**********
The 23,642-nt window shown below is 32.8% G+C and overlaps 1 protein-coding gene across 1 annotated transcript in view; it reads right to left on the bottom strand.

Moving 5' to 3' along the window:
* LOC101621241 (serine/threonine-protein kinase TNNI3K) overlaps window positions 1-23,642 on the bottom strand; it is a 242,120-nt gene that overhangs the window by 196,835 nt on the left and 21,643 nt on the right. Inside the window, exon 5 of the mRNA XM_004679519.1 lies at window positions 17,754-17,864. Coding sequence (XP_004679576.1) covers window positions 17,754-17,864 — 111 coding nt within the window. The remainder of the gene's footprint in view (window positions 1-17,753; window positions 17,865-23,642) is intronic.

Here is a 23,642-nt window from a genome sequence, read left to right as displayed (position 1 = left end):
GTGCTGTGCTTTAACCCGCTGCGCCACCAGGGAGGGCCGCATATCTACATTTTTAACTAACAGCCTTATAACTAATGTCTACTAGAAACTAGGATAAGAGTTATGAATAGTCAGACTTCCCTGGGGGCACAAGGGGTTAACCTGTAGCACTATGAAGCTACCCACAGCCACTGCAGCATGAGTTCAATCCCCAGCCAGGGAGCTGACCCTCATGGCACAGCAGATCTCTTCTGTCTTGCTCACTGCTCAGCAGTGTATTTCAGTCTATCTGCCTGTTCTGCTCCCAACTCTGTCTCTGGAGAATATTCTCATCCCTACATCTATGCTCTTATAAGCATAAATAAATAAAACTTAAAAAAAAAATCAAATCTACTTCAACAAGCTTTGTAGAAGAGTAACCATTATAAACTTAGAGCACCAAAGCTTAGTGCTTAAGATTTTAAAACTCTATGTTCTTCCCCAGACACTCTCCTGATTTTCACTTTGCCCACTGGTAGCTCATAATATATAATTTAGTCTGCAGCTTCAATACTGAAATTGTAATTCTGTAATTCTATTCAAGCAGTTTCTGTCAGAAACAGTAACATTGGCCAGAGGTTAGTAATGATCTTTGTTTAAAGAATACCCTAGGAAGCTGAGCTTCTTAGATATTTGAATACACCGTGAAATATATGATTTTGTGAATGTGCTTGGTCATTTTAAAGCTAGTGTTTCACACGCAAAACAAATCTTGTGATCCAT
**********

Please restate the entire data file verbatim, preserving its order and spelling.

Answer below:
The 23,642-nt window shown below is 32.8% G+C and overlaps 1 protein-coding gene across 1 annotated transcript in view; it reads right to left on the bottom strand.

Moving 5' to 3' along the window:
* LOC101621241 (serine/threonine-protein kinase TNNI3K) overlaps window positions 1-23,642 on the bottom strand; it is a 242,120-nt gene that overhangs the window by 196,835 nt on the left and 21,643 nt on the right. Inside the window, exon 5 of the mRNA XM_004679519.1 lies at window positions 17,754-17,864. Coding sequence (XP_004679576.1) covers window positions 17,754-17,864 — 111 coding nt within the window. The remainder of the gene's footprint in view (window positions 1-17,753; window positions 17,865-23,642) is intronic.

Here is a 23,642-nt window from a genome sequence, read left to right as displayed (position 1 = left end):
GTGCTGTGCTTTAACCCGCTGCGCCACCAGGGAGGGCCGCATATCTACATTTTTAACTAACAGCCTTATAACTAATGTCTACTAGAAACTAGGATAAGAGTTATGAATAGTCAGACTTCCCTGGGGGCACAAGGGGTTAACCTGTAGCACTATGAAGCTACCCACAGCCACTGCAGCATGAGTTCAATCCCCAGCCAGGGAGCTGACCCTCATGGCACAGCAGATCTCTTCTGTCTTGCTCACTGCTCAGCAGTGTATTTCAGTCTATCTGCCTGTTCTGCTCCCAACTCTGTCTCTGGAGAATATTCTCATCCCTACATCTATGCTCTTATAAGCATAAATAAATAAAACTTAAAAAAAAAATCAAATCTACTTCAACAAGCTTTGTAGAAGAGTAACCATTATAAACTTAGAGCACCAAAGCTTAGTGCTTAAGATTTTAAAACTCTATGTTCTTCCCCAGACACTCTCCTGATTTTCACTTTGCCCACTGGTAGCTCATAATATATAATTTAGTCTGCAGCTTCAATACTGAAATTGTAATTCTGTAATTCTATTCAAGCAGTTTCTGTCAGAAACAGTAACATTGGCCAGAGGTTAGTAATGATCTTTGTTTAAAGAATACCCTAGGAAGCTGAGCTTCTTAGATATTTGAATACACCGTGAAATATATGATTTTGTGAATGTGCTTGGTCATTTTAAAGCTAGTGTTTCACACGCAAAACAAATCTTGTGATCCAT